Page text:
Jul 09, 2024

How Prague Zoo Saved Earth’s Last Wild Horses from Extinction

There are nearly 1.2 million species of plants and animals known to science. Sadly, over 45,000 of these are currently threatened with extinction.

Each time a species goes extinct, it creates a void in the food web and adversely affects an entire ecosystem. Moreover, these negative effects are not just limited to the wild, they influence human lives as well.

This is why it becomes crucial to prevent species from going extinct, but the question is — how do we do it? One great answer to this question lies in an approach that conservationists at the Prague Zoo used to save Przewalski’s horse, the only remaining wild horse species on Earth. And it almost went extinct in the 1960s.

Recently, a total of seven Przewalski horses were reintroduced in Kazakhstan’s vast grassy plains known as the Golden Steppe, one of the natural habitats of these animals where they were last seen 200 years ago.

The trick is to take timely action and respect genetic diversity

Prezwalksi horses were native to central Asia. Thousands of these wild horses once roamed the grassy plains of China, Russia, Kazakhstan, and Mongolia. They were discovered in 1879 by a Russian geographer and explorer Nikolay Przhevalsky (the horse species is named after him). However, human activities like agriculture and deforestation caused a serious decline in their population.

By the late 1950s, only 30 to 40 Przewalski’s horses remained in the world. Fortunately, many conservationists across the world noticed this decline. As a result, a conference was organized in 1959 to save the species. In this conference, the Prague Zoo in the Czech Republic was given the responsibility of conserving and restoring the population of Przewalski’s horses.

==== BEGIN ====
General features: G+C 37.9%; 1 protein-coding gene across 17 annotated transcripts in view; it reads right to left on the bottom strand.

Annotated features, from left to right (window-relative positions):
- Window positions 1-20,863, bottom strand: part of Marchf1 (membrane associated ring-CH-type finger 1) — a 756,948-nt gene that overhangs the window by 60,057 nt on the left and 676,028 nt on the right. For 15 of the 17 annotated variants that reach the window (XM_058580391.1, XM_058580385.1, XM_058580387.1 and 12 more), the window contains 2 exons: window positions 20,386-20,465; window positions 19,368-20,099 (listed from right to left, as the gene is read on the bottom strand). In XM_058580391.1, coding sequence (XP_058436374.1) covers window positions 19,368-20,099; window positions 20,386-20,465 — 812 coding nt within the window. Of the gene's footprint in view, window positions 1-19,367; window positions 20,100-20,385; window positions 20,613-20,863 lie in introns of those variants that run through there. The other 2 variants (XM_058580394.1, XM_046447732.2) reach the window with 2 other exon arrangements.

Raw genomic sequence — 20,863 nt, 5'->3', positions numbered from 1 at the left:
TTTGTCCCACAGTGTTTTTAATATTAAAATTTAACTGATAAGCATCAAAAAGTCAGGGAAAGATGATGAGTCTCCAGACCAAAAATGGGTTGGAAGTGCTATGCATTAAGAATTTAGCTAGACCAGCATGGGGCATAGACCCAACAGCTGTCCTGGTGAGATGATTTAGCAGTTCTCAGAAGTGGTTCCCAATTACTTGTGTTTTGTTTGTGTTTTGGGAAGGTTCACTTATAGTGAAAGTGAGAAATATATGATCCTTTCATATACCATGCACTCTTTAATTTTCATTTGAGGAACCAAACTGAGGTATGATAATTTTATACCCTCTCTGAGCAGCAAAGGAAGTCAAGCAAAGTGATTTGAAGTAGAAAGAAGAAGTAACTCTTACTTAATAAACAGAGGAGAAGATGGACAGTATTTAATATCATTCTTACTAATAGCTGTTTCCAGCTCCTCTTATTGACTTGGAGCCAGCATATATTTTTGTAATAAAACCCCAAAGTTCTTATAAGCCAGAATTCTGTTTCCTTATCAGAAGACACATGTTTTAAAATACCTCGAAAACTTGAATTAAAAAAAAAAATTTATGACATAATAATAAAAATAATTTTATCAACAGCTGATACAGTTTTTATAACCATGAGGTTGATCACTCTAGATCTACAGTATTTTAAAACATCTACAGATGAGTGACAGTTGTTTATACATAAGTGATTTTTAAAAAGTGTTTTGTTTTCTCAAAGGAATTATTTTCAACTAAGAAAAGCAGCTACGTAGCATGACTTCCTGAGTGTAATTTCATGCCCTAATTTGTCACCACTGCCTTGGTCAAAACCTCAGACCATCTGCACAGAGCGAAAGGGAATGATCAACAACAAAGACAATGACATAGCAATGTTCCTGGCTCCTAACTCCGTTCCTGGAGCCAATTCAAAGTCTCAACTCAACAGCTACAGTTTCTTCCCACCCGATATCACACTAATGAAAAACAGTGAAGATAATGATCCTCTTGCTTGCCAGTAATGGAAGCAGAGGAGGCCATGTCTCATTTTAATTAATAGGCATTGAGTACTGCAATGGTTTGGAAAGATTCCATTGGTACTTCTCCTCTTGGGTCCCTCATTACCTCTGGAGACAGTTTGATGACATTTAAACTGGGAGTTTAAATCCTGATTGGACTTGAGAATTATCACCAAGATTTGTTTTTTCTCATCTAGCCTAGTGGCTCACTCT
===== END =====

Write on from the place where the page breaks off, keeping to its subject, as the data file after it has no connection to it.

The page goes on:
The Prague Zoo team soon realized that, if nothing was done, the horse species would go extinct within a year. So, most of the remaining horses were brought to the zoo where they were cared for and bred in a safe environment for over a decade. However, this wasn’t enough to restore the horse population.

So, in 1988, the zoo reintroduced some descendants of the Przewalski horse in China. And, four years later, Mongolia received two horses. Over the years, they kept transporting the animals to safe and well-monitored habitats in these countries whenever the zoo and its partners (other European zoos) had more than enough horses.

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These efforts not only increased the genetic diversity among the wild horses but also boosted their population in climatic conditions that are most suitable for them. In fact, in the last 10 years, a total of 34 animals were transported to Mongolia. Today, the country has over 850 Przewalksi horses, proving the program’s huge success in the country.

The return of Przewalski’s horses to Kazakhstan

Prague Zoo officials want to repeat Mongolia’s success in Kazakhstan, a place that lost its wild horses hundreds of years ago. This is why when the horses were brought to Kazakhstan for the first time, it was an emotional moment for the team.

The horses will spend their first year in two large fields spanning 80 hectares in total. There, a team of researchers will monitor them while they acclimatize to the new environment. Once they become accustomed to their new habitat, food, and native microorganisms, they will be released into the wild.

It may sound unbelievable but from nearly 40 horses in the 1960s, the total population of Przewalski horses today has reached over 2,500. The credit for this incredible success goes to the Prague Zoo team.

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